Objectives: Gemcitabine is a standard treatment for advanced pancreatic cancer patients but can cause chemoresistance during treatment. The chemoresistant cells have features of cancer stem cells (CSCs). Resveratrol has been reported to overcome the resistance induced by gemcitabine. However, the mechanism by which resveratrol enhances chemosensitivity remains elusive. Here, we explored the mechanism by which resveratrol enhanced chemosensitivity and the role of sterol regulatory element binding protein 1 (SREBP1) in gemcitabine-induced stemness.
Materials and methods: The pancreatic cancer cell lines MiaPaCa-2 and Panc-1 were treated under different conditions. Methyl thiazolyl tetrazolium and colony formation assays were performed to evaluate effects on proliferation. Flow cytometry was conducted to detect apoptosis. Oil red O staining was performed to examine lipid synthesis. The sphere formation assay was applied to investigate the stemness of cancer cells. Immunohistochemistry was performed on tumour tissue obtained from treated KPC mice.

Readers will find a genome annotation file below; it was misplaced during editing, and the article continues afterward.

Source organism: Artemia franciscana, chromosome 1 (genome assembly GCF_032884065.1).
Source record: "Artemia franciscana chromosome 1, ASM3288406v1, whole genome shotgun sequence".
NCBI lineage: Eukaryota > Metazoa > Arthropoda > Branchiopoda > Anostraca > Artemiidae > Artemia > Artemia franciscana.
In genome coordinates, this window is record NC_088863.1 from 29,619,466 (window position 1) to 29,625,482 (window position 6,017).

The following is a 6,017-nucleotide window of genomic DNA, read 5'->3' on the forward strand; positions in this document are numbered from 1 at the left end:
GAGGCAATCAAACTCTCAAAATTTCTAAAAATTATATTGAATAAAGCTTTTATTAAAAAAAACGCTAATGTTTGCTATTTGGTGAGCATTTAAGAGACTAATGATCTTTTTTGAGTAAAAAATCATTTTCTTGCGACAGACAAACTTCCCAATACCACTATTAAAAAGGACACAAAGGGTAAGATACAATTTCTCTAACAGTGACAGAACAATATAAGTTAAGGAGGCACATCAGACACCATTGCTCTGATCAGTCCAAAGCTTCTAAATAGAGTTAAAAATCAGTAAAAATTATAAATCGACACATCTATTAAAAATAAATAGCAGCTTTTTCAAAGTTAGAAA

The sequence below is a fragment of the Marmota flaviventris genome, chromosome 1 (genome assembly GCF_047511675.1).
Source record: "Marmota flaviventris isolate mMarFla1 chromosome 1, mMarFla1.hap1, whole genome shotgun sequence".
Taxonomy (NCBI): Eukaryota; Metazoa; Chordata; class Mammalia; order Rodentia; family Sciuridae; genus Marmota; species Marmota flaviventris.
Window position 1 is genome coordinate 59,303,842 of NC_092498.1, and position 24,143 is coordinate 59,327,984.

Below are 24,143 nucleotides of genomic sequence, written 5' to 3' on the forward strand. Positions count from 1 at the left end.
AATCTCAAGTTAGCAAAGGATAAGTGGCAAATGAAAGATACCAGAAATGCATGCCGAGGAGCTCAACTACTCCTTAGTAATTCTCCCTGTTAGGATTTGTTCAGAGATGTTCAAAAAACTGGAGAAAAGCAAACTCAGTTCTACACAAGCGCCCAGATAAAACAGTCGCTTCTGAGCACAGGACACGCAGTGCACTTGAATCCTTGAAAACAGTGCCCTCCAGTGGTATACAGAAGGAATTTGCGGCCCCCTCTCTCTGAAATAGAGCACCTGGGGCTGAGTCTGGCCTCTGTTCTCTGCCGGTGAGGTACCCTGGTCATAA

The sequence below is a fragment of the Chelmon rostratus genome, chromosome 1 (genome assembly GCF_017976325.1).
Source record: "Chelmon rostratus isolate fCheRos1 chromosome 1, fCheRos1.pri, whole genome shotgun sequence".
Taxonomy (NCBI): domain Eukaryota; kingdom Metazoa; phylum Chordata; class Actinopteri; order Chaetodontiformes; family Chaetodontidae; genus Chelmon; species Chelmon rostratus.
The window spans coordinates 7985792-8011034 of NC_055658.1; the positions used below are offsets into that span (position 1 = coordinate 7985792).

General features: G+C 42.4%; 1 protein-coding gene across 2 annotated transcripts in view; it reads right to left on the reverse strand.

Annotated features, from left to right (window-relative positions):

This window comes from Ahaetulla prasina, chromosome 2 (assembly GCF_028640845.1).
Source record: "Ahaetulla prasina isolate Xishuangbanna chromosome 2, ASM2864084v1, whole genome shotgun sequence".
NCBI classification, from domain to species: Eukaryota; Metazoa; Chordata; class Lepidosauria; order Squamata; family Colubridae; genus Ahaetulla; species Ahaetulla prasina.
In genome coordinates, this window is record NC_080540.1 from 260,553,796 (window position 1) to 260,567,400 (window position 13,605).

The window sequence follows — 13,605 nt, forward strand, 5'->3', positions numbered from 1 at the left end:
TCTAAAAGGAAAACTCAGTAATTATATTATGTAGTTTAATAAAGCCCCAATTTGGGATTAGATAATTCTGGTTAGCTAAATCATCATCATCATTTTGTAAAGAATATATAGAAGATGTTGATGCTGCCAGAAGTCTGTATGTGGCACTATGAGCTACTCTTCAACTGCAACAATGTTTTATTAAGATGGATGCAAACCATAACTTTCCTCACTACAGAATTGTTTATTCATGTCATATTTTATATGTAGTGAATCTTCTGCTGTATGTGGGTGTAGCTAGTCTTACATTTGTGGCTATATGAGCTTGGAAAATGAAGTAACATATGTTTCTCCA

Results: Resveratrol enhanced the sensitivity of gemcitabine and inhibited lipid synthesis via SREBP1. Knockdown of SREBP1 limited the sphere formation ability and suppressed the expression of CSC markers. Furthermore, suppression of SREBP1 induced by resveratrol reversed the gemcitabine-induced stemness. These results were validated in a KPC mouse model.
Conclusions: Our data provide evidence that resveratrol reverses the stemness induced by gemcitabine by targeting SREBP1 both in vitro and in vivo. Thus, resveratrol can be an effective chemotherapy sensitizer, and SREBP1 may be a rational therapeutic target.
© 2018 The Authors Cell Proliferation Published by John Wiley & Sons Ltd.